Custom Gutenberg blocks with ACF Pro

written by: Jeff McNear

I should premise this article with the fact that I install Advanced Custom Fields Pro with almost every site I build. The free version of ACF is very powerful, but at least as of right now (6/5/2020) the ability to create a custom Gutenberg block requires the Pro version. If I weren’t already installing ACF I may take a closer look at the Block Lab plugin ( which facilitates the building of custom plugins in possibly an easier manner.

As of about a year ago ACF Pro includes an option to apply the “location” rule of an ACF group to a block

But if the block hasn’t been registered somewhere (in your theme or plugin) ACF has no block to find.

Similar to registering a post type in WP, the acf_register_block() function allows you to register a custom block type from your functions.php file. This function accepts an array of settings that you can use to customize your block including a name, description and more.
(added to the functions file of your active theme)

add_action('acf/init', 'my_acf_init');
function my_acf_init() {
	// check function exists
	if( function_exists('acf_register_block') ) {
			'name'		=> 'accordion',
			'title'		=> __('Accordion'),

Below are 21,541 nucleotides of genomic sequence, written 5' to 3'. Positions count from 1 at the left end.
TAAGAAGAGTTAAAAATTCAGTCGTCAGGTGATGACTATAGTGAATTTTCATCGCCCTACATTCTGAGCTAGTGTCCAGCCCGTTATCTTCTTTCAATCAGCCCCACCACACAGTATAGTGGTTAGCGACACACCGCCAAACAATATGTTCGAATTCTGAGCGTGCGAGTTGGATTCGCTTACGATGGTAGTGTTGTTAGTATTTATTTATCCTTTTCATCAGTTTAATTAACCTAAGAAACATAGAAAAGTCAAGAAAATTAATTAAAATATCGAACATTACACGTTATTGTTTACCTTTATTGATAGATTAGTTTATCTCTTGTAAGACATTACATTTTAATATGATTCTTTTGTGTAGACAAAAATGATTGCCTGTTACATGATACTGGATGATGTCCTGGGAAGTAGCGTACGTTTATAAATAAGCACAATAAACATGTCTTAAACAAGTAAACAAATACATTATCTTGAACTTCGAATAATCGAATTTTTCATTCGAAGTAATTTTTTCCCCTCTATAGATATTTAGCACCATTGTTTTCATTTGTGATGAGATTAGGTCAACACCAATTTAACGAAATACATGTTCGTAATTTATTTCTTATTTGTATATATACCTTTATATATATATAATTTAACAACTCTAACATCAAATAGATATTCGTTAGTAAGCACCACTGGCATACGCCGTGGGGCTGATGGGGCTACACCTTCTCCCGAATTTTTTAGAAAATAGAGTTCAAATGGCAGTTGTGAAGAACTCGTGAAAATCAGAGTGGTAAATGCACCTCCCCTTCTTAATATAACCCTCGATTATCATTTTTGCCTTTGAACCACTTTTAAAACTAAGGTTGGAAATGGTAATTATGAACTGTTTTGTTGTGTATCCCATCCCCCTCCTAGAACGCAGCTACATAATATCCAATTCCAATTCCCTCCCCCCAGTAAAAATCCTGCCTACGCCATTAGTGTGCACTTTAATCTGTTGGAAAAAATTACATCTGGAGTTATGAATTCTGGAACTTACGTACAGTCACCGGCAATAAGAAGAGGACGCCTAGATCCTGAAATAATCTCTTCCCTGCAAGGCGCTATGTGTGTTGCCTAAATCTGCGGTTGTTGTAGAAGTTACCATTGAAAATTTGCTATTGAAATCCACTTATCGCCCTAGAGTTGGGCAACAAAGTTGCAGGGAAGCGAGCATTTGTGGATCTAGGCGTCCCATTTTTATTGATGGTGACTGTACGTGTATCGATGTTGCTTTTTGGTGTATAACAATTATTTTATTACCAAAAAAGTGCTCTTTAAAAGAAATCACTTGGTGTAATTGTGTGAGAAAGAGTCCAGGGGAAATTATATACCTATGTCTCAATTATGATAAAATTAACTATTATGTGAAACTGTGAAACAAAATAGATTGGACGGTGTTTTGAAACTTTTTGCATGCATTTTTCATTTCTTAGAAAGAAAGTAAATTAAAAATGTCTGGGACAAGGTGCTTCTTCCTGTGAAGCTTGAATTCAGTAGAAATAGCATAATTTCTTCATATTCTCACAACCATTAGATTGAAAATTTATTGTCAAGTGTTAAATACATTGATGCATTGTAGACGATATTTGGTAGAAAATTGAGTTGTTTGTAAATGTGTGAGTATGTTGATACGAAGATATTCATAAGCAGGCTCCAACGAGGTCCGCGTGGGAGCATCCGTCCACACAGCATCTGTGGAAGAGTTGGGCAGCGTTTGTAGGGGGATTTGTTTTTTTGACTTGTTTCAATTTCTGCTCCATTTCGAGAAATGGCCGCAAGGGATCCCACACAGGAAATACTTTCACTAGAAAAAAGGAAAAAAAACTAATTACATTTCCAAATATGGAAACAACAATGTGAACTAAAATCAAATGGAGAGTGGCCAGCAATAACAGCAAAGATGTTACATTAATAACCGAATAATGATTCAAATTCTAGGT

'description'	=> __('A custom call to action block.'),
			'render_template'	=> 'inc/blocks/accordion.php',
			'category'		=> 'formatting',
			'icon'		=> 'welcome-learn-more',
			// icon is a dashicon
			'keywords'	=> array( 'cta','call to action', 'plasterdog', 'custom' ),
			'enqueue_style'	=> get_stylesheet_directory_uri() . '/inc/blocks/accordion.css',
			'enqueue_script' => get_template_directory_uri() . '/inc/blocks/accordion.js',

you’ll need to tell ACF how to render your block. It’s essentially the same process you’re used to for displaying custom fields – only that your HTML + PHP is wrapped in a function
(added to the functions file of your active theme)

function my_acf_block_render_callback( $block ) {
	// convert name ("acf/accordion") into path friendly slug ("accordion")
	$slug = str_replace('acf/', '', $block['name']);
	// include a template part from within the "template-parts/block" folder for the block
	if( file_exists( get_theme_file_path("/inc/blocks/accordion-{$slug}.php") ) ) {
		include( get_theme_file_path("/inc/blocks/accordion-{$slug}.php") );


Once blocks have been registered and rendered ACF will see them

… and you can then create a field group and assign fields to it:

Breaking down the array that registers the block, first you name it

'name'		=> 'accordion',

give it a title

'title'		=> __('Accordion'),

then a description

'description'	=> __('A custom call to action block.'),

then provide the path to the php file which defines the block

'render_template' => 'inc/blocks/accordion.php',

which in this case reads like this

<!-- -->
<button class="accordion" style="background-color:<?php the_field('block_faq_background_color'); ?>; color:<?php the_field('block_faq_text_color'); ?>;;">
	<?php the_field('block_faq_accordion_teaser');?></button>
<div class="panel fade-in quarter">
 <?php the_field('block_faq_accordion_content');?>

then define which category of block

'category'		=> 'formatting',

the relevant icon (see:

'icon'		=> 'welcome-learn-more',

relevant keywords for your user to find them

‘keywords’ => array( ‘cta’,’call to action’, ‘plasterdog’, ‘custom’ ),

attaching a relevant stylesheet